41:32
you’re gonna have Yeah,

41:34
all abide for a time, but

41:37
not not well.

41:39
17th.

41:45
You have a question for counsel?

41:48
Yes.

41:50
I would like to say something

42:00
Okay.

42:03
Okay, I would like to let Jay speak some more, because we’re here to listen to Jay. And to hear boulder County’s strategy. I would also like to say and I’m particularly would like to hear an update on how we are doing with in the county and locally with masks and other protective equipment for the hospitals. I’d also like to know whether we have any capacity or more testing me if we are going to learn the test the lessons from China from Korea, they have done universal testing so that they can sort people out so that we can get the people who are most who are most severely affected out, put them in quarantine and the rest of the

42:59
business Mrs can go on.

43:02
Denmark is also doing something, which is much more sensible than what we’re proposing to do, which is that they are going to pay 75 to 90% of every person’s wages to the business so they can keep them going. That will keep them going for a while, instead of handing somebody 1200 dollars, which will not last very long when our rents are now going past that. So

43:31
I also would like to

43:33
reassure people that if you look at the order, the Denver order, it’s really very comprehensive. I looked at it yesterday, I read it because a friend of mine who runs a business, mailing, shipping out online learning, wanted to see if there was an exception for him and there actually is the order is very, very well thought out. It lists number of of exceptions. or basic infrastructure, basic businesses. This is what we need to keep going with our basic businesses, our basic infrastructure, all those things, and there are numerous, it’s a very, very well thought out plan, or offering exceptions to certain businesses that are really essential and, and essential infrastructure. And so I would urge everybody to read the order. I hope that our order from Boulder County Public Health, which she which Jay said was based upon the Denver order, I hope it is that comprehensive and offers exceptions for basic essential infrastructure, basic essential businesses. And anyway, I just would like to go back to listening to Jay speak so that we can actually move on with this meeting. Thank you. I’m done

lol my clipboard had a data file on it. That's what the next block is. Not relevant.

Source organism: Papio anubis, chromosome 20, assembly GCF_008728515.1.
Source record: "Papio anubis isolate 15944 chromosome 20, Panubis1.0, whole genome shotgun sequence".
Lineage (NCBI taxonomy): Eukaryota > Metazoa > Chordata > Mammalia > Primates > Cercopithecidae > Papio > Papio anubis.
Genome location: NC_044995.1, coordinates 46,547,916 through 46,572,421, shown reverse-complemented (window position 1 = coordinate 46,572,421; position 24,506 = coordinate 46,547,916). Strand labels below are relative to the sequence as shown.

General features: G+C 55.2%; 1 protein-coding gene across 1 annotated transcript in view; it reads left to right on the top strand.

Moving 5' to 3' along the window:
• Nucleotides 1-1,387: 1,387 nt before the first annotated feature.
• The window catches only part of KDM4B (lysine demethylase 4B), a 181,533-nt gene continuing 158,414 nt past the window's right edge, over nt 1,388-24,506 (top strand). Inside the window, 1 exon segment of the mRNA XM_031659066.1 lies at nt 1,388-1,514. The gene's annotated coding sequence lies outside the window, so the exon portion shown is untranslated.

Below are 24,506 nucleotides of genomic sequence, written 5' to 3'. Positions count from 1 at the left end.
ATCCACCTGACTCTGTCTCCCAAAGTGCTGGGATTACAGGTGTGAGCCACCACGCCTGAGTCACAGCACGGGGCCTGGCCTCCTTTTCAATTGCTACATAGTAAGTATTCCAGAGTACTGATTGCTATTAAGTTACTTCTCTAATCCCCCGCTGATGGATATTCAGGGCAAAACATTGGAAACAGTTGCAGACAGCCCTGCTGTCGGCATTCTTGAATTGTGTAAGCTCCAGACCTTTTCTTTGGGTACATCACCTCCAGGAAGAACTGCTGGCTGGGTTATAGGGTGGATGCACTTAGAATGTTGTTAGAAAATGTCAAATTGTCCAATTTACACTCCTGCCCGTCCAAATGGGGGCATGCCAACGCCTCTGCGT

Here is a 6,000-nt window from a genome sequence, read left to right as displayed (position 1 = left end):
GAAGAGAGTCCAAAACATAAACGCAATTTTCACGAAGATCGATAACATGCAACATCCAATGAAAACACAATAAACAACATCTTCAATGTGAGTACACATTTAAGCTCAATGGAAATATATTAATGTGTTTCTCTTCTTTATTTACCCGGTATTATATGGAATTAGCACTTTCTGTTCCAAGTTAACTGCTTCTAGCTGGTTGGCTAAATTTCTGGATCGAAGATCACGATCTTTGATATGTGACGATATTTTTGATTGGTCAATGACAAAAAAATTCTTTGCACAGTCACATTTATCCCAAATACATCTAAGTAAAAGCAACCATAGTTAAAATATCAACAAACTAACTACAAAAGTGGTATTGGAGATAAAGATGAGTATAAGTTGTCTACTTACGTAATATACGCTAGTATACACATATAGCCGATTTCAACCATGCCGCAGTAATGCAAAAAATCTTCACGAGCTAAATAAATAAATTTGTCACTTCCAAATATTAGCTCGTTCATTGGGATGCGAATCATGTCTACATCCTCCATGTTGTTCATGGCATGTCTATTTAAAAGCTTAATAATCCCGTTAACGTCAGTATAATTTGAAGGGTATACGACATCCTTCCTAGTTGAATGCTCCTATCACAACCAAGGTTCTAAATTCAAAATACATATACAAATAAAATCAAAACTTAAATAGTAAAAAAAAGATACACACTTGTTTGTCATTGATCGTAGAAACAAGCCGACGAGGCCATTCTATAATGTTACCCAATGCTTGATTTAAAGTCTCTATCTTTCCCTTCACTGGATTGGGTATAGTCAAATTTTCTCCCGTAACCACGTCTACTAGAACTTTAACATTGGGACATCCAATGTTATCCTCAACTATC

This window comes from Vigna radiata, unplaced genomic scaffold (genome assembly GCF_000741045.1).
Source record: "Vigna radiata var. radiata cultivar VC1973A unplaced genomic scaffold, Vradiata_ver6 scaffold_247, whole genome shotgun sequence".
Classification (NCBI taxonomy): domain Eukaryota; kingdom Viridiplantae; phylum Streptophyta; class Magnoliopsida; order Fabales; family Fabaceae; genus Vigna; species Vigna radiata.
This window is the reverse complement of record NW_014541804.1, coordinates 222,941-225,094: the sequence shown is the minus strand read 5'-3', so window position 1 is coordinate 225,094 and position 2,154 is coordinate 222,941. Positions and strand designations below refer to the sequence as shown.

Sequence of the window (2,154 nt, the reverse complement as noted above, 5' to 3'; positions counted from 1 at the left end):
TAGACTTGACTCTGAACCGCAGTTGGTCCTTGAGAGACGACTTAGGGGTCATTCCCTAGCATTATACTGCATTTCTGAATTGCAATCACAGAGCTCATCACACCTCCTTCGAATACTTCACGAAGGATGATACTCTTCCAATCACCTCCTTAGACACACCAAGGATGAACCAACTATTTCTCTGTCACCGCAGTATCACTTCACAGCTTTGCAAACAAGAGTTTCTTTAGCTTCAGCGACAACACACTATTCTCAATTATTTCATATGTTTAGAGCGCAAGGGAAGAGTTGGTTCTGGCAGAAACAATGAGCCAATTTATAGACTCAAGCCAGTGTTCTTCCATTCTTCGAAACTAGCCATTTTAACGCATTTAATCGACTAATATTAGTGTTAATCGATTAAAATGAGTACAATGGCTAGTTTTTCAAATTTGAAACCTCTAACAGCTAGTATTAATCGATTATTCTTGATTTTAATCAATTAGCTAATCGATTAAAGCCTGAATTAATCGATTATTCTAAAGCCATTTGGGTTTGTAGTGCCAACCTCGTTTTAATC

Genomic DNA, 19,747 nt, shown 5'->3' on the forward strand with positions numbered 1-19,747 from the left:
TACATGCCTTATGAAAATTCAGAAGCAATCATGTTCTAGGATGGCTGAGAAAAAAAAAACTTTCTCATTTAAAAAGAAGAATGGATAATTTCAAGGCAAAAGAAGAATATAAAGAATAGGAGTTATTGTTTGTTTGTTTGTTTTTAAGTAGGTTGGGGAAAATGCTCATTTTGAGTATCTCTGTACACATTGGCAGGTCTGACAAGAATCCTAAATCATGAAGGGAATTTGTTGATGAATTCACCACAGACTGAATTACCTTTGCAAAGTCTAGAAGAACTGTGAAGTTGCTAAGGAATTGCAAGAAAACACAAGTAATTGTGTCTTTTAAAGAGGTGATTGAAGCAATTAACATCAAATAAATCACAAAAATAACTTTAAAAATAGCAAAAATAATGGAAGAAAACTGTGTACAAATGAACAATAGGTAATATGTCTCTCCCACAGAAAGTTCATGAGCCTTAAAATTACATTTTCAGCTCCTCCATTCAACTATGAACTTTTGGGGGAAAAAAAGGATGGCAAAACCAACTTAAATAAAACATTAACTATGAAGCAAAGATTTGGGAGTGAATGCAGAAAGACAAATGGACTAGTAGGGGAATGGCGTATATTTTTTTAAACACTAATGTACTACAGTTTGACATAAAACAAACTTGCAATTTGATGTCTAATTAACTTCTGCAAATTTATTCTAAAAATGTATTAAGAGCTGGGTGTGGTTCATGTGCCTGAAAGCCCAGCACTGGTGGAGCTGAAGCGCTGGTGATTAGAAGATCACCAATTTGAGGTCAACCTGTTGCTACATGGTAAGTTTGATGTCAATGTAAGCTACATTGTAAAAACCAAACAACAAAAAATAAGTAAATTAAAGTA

45:01
here of this, Tim. Yeah.

45:06
Is it Jay or Jeff?

45:07
It’s Jeff, Jeff and

45:09
Jeff. I two two questions. I’ve looked at the order. I have puzzling over number nine under essential businesses, a licensed gun and ammunition retailer so you could maybe share why that’s viewed as an essential business number one, number two, under the activities, I’m going to interpret what I’ve read to mean that walking, biking, the kinds of things that people do to maintain both health and health, both emotional and physical health, so long as we’re practicing social distancing are those things are allowed because that’s one of the questions that we’re all getting, you know, can we still ride our bike can we still understand the cake congregating parks and have playdates and those but the kinds of out direct tivities that at least don’t allow families to take a walk on the Greenway or in their neighborhoods would be acceptable. Anyway, I’ll mute myself and listen to the answers.

46:10